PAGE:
Select Text Level:

This video was filmed on Thursday, June 14th at the 2012 National Geographic Explorers Symposium at National Geographic Society headquarters in Washington, D.C.
National Geographic Emerging Explorer Patrick Meier pioneers the lifesaving new field of crisis mapping and makes it available, accessible, and free to humanitarian organizations and volunteers across the globe. Using social media, texting, and other technologies, Meier is able to create real-time maps that help local disaster relief. Crisis maps help direct aid specifically to people or organizations requesting help. As director of crisis mapping at the nonprofit technology company Ushahidi and co-founder of the Standby Volunteer Task Force, he is helping to revolutionize the power and effectiveness of relief efforts worldwide.
    • Mapping the world live: recognizing a need after the earthquake in Haiti (start-1:53 min.)
    • Using social media to create a live crisis map of Haiti (1:54-04:34 min.)
    • Accidentally creating the most comprehensive and up-to-date map of Haiti (04:35-06:18 min.)
    • How the map was created: base maps, text messages in Creole, and social media (06:19-10:49 min.)
    • Live mapping on a global scale: getting the public involved (10:50-12:37 min.)
    • Crisis mapping in Somalia: using the crowd-sourcing model (12:38-15:05 min.)
    • Who are the mapsters? How to join the Standby Volunteer Task Force (15:06-16:05 min.)
    • What's next? Connecting communities in need to those who can help (16:06-17:41 min.)
    • Re-think the way we see and use maps: today's maps are alive (17:42-18:20 min.)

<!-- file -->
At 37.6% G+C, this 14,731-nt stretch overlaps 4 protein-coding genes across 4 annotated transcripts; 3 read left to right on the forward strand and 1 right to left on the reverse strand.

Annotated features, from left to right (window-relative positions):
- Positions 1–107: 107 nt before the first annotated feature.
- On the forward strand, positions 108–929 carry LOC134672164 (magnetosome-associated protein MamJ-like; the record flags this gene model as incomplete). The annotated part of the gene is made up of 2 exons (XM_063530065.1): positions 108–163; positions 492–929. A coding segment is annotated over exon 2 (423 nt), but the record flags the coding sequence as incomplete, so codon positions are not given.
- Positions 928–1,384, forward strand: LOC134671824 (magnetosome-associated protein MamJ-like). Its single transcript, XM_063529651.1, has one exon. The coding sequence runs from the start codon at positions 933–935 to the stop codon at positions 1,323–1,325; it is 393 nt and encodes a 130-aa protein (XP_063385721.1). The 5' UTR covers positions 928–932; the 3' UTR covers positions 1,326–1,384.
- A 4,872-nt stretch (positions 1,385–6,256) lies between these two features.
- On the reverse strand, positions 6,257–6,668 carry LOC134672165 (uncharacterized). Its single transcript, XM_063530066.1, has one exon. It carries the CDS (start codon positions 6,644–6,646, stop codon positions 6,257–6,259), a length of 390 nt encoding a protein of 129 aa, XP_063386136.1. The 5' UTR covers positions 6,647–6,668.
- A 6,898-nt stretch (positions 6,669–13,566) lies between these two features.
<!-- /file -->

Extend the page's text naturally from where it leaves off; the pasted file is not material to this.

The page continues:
Strategies for Using Video in a Variety of Learning Environments
  • Have students preview several of the videos and choose the one they find most inspiring. Have students describe in writing a conversation they might have with the speaker(s).
  • Freeze the video on a relevant image. Have students observe details in the still image and jot down predictions of what the full video might address. Discuss students’ ideas before and after watching the video.
  • Pose an open-ended question before students watch the video, and have them discuss their ideas before and after in small groups.
  • Have students determine what they think the key message of this video is. Was the speaker effective in getting his or her message across?
  • Show a short clip to engage students during class, and then have students watch the full video at home and write a paragraph responding to the content or a question you give them.
  • Have students note statements that represent facts or opinions, including where it’s difficult to tell the difference. What further research might help distinguish facts and opinions? How might the speaker’s viewpoint compare with others’ viewpoints about a topic?
community mapping

process where members of a community use geographic tools to understand the region in spatial terms.


event or situation leading to dramatic change.

crisis map

representation of spatial information related to weather, hazards, and emergency preparedness and response.


making and using maps.

satellite imagery

photographs of a planet taken by or from a satellite.